Gender divide persists in diabetes care
Clinical and academic medicine, particularly in the field of diabetes, are not free of gender disparities, according to an all-female panel of industry leaders held at the recent 78th Scientific Sessions of the American Diabetes Association (ADA 2018).
“The gender gap in medicine is real, and with an ongoing commitment throughout the healthcare infrastructure, we can affect change,” said Dr Elizabeth R. Seaquist, Director of the Division of Endocrinology and Diabetes, Department of Medicine, University of Minnesota.
In her presentation, Seaquist outlined some of the ways in which the medical sciences are biased against women. For instance, she cited a 2015 study which showed that in 2014, of all the medical school faculty members who completed their residency programme in the 1980s, 1,089 were men while only 230 were women. [ADA 2018; JAMA 2015;314:1149-1158]
This was true for faculty who finished their residencies in the 1990s (1,320 vs 606) and in the 2000s (1,550 vs 969).
In the same way, the ADA has suffered from the same biases. According to Seaquist, since 1940, only four women have held the organization’s presidency. The first woman to break the all-male streak was Dr Kathleen L. Wishner, PhD. She won the position in 1994, more than 50 years since the organization was established.
Seaquist points to sexual harassment as a driving force behind the gender gap. This was highlighted in a 2018 Viewpoint by Dr Karen Antman of the Boston University School of Medicine, where she revealed that 4.3 percent of the 2017 graduating medical students in the US received unwanted sexual advances during medical school. [JAMA 2018;319:1759-1760]
Moreover, 5.8 percent believed that they had received lower grades due to gender rather than performance, and 14.8 had been subjected to offensive sexist remarks. Some students (0.3 percent) also reported being asked to exchange sexual favours for grades or other rewards.
“Addressing sexual harassment and gender discrimination will require ongoing commitment of all to change culture,” Seaquist said.
To add to this, Dr Felicia Hill-Briggs of the Johns Hopkins University School of Medicine, said that gender disparities in specific healthcare disciplines further reinforce the bias that women are up against. For instance, women predominate patient care: nursing (83 percent female), psychology (70 percent female), social work (82 percent female), and dietetics or nutrition (91 percent female).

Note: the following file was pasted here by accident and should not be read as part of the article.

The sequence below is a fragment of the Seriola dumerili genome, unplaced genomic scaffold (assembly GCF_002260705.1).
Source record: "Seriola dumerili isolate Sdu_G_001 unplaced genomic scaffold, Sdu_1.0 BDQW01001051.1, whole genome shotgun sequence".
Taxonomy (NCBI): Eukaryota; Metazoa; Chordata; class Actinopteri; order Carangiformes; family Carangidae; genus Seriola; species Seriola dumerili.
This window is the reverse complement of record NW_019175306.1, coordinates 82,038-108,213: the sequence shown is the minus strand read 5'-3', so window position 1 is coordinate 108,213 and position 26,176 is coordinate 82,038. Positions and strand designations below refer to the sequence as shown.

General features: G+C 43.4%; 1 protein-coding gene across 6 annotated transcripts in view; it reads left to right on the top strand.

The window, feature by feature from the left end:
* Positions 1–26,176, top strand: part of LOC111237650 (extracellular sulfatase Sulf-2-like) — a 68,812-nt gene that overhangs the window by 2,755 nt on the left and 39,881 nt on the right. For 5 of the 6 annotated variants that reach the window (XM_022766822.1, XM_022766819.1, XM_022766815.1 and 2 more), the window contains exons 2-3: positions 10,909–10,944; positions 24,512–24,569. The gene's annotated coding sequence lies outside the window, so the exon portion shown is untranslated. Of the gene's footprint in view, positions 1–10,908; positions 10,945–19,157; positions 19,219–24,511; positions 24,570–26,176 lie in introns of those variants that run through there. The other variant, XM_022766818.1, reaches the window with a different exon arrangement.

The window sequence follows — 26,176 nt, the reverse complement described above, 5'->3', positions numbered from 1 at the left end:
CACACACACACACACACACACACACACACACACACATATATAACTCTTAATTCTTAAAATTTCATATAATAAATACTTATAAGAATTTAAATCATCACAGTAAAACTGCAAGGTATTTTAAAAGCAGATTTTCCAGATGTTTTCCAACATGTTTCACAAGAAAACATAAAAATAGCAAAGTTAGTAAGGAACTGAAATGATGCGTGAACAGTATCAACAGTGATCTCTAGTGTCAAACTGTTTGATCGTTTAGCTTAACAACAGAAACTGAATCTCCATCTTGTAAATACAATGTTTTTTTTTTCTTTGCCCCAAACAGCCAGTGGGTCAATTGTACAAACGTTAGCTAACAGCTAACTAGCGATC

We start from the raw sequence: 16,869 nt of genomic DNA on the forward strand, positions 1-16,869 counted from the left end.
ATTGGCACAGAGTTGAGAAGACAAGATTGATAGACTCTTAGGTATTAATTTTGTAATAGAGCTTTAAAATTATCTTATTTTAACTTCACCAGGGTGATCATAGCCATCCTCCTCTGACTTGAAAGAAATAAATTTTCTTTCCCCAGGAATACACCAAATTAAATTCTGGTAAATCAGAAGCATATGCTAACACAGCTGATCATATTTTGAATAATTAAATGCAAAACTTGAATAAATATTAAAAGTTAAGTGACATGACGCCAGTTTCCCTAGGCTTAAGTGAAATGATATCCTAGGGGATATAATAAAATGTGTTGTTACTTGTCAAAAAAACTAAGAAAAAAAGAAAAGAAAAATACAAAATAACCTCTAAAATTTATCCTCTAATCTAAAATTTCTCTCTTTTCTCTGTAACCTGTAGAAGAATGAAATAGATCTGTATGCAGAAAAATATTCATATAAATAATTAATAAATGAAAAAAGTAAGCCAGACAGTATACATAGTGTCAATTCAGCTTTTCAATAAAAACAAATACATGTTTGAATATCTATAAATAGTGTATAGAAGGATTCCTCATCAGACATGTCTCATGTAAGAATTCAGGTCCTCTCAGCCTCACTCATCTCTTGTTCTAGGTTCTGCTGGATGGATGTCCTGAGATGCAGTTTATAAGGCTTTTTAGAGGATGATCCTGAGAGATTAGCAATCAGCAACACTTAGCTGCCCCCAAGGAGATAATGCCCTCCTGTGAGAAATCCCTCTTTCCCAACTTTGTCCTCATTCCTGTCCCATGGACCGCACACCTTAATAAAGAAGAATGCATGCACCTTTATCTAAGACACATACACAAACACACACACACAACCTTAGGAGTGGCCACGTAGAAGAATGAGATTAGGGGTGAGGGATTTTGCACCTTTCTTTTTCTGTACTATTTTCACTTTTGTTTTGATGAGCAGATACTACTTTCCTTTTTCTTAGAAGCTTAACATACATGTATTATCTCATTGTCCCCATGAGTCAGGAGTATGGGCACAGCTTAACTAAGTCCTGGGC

“These disciplines often face undervaluing of their science—sometimes denoted as ‘soft science’— inequities in their professional standing and fewer opportunities for advancement within academic medicine, as a consequence of larger societal systems of gender and gender bias,” said Hill-Briggs.
“Gender-bias systems have contributed to lower priority and professional status for these expert disciplines and professionals,” she added.
On the other hand, women are less likely to hold positions of leadership in major medical or professional organizations and are more likely to be assigned as co-leaders than men. As a result, patient care is essentially divided along gender lines, which may contribute to suboptimal outcomes. For example, in male-dominated disciplines, there is less emphasis on social, behavioural and lifestyle-associated care.
Moreover, the lower male participation in services and care may lead to a stigma and notion that such professions are feminine or are for women only.
“To achieve goals of diabetes prevention as well as improved outcomes from diabetes management, the potential contributions of gender bias to lowering the professional status and value of women-predominant disciplines in medicine and health must be examined,” noted Hill-Briggs.
“Gender bias will otherwise limit the population of people with and at risk of diabetes from receiving optimal benefit from the very disciplines that hold expertise in the largest drivers of diabetes outcomes,” she added.